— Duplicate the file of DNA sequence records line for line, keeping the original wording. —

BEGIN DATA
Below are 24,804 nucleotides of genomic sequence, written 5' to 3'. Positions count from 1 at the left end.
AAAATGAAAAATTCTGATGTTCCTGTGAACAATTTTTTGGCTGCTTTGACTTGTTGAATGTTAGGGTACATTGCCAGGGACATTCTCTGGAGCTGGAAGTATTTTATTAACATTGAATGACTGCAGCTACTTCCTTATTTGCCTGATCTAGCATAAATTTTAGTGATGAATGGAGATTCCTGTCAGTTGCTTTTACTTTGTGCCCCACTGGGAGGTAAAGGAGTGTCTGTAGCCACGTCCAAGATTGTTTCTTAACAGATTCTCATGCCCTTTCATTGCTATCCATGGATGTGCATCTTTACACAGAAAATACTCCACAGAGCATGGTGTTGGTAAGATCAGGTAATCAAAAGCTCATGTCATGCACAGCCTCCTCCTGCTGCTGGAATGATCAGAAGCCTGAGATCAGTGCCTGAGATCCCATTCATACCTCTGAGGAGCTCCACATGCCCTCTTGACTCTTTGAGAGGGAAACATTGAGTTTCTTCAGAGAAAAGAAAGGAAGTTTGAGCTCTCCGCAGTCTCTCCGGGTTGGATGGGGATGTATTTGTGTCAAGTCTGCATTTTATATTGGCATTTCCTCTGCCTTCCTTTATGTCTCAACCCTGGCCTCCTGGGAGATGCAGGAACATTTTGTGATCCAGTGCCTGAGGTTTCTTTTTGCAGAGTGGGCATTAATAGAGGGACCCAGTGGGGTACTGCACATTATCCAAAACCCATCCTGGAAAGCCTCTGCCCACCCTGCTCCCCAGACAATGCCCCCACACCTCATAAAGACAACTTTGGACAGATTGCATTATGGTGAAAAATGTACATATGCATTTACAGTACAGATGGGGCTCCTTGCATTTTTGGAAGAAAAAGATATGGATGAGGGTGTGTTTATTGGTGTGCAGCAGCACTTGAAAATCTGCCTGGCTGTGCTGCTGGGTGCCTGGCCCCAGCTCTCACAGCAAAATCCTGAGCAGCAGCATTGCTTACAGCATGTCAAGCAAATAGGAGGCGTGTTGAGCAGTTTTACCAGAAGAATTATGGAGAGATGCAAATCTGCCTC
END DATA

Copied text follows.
Below are 24,804 nucleotides of genomic sequence, written 5' to 3'. Positions count from 1 at the left end.
AAAATGAAAAATTCTGATGTTCCTGTGAACAATTTTTTGGCTGCTTTGACTTGTTGAATGTTAGGGTACATTGCCAGGGACATTCTCTGGAGCTGGAAGTATTTTATTAACATTGAATGACTGCAGCTACTTCCTTATTTGCCTGATCTAGCATAAATTTTAGTGATGAATGGAGATTCCTGTCAGTTGCTTTTACTTTGTGCCCCACTGGGAGGTAAAGGAGTGTCTGTAGCCACGTCCAAGATTGTTTCTTAACAGATTCTCATGCCCTTTCATTGCTATCCATGGATGTGCATCTTTACACAGAAAATACTCCACAGAGCATGGTGTTGGTAAGATCAGGTAATCAAAAGCTCATGTCATGCACAGCCTCCTCCTGCTGCTGGAATGATCAGAAGCCTGAGATCAGTGCCTGAGATCCCATTCATACCTCTGAGGAGCTCCACATGCCCTCTTGACTCTTTGAGAGGGAAACATTGAGTTTCTTCAGAGAAAAGAAAGGAAGTTTGAGCTCTCCGCAGTCTCTCCGGGTTGGATGGGGATGTATTTGTGTCAAGTCTGCATTTTATATTGGCATTTCCTCTGCCTTCCTTTATGTCTCAACCCTGGCCTCCTGGGAGATGCAGGAACATTTTGTGATCCAGTGCCTGAGGTTTCTTTTTGCAGAGTGGGCATTAATAGAGGGACCCAGTGGGGTACTGCACATTATCCAAAACCCATCCTGGAAAGCCTCTGCCCACCCTGCTCCCCAGACAATGCCCCCACACCTCATAAAGACAACTTTGGACAGATTGCATTATGGTGAAAAATGTACATATGCATTTACAGTACAGATGGGGCTCCTTGCATTTTTGGAAGAAAAAGATATGGATGAGGGTGTGTTTATTGGTGTGCAGCAGCACTTGAAAATCTGCCTGGCTGTGCTGCTGGGTGCCTGGCCCCAGCTCTCACAGCAAAATCCTGAGCAGCAGCATTGCTTACAGCATGTCAAGCAAATAGGAGGCGTGTTGAGCAGTTTTACCAGAAGAATTATGGAGAGATGCAAATCTGCCTC